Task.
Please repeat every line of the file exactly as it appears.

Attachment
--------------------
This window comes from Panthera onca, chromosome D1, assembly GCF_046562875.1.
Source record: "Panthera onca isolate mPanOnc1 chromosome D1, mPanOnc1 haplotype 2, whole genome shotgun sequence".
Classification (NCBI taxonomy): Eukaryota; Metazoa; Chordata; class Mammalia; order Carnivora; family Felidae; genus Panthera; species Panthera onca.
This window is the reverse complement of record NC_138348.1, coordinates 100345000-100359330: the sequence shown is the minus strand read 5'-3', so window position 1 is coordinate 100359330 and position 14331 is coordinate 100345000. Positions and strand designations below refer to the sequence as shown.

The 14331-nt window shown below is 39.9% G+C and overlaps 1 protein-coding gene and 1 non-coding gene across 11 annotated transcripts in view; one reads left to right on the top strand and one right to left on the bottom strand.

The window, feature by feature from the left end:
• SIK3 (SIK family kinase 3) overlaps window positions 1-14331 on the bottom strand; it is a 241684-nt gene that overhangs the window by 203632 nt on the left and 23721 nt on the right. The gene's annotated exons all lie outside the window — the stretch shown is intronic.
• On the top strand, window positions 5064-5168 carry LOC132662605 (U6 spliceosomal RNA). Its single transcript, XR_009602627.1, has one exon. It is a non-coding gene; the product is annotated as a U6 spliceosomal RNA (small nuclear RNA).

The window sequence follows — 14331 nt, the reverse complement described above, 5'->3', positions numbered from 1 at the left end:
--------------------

This window comes from Panthera onca, chromosome D1, assembly GCF_046562875.1.
Source record: "Panthera onca isolate mPanOnc1 chromosome D1, mPanOnc1 haplotype 2, whole genome shotgun sequence".
Classification (NCBI taxonomy): Eukaryota; Metazoa; Chordata; class Mammalia; order Carnivora; family Felidae; genus Panthera; species Panthera onca.
This window is the reverse complement of record NC_138348.1, coordinates 100345000-100359330: the sequence shown is the minus strand read 5'-3', so window position 1 is coordinate 100359330 and position 14331 is coordinate 100345000. Positions and strand designations below refer to the sequence as shown.

The 14331-nt window shown below is 39.9% G+C and overlaps 1 protein-coding gene and 1 non-coding gene across 11 annotated transcripts in view; one reads left to right on the top strand and one right to left on the bottom strand.

The window, feature by feature from the left end:
• SIK3 (SIK family kinase 3) overlaps window positions 1-14331 on the bottom strand; it is a 241684-nt gene that overhangs the window by 203632 nt on the left and 23721 nt on the right. The gene's annotated exons all lie outside the window — the stretch shown is intronic.
• On the top strand, window positions 5064-5168 carry LOC132662605 (U6 spliceosomal RNA). Its single transcript, XR_009602627.1, has one exon. It is a non-coding gene; the product is annotated as a U6 spliceosomal RNA (small nuclear RNA).

The window sequence follows — 14331 nt, the reverse complement described above, 5'->3', positions numbered from 1 at the left end: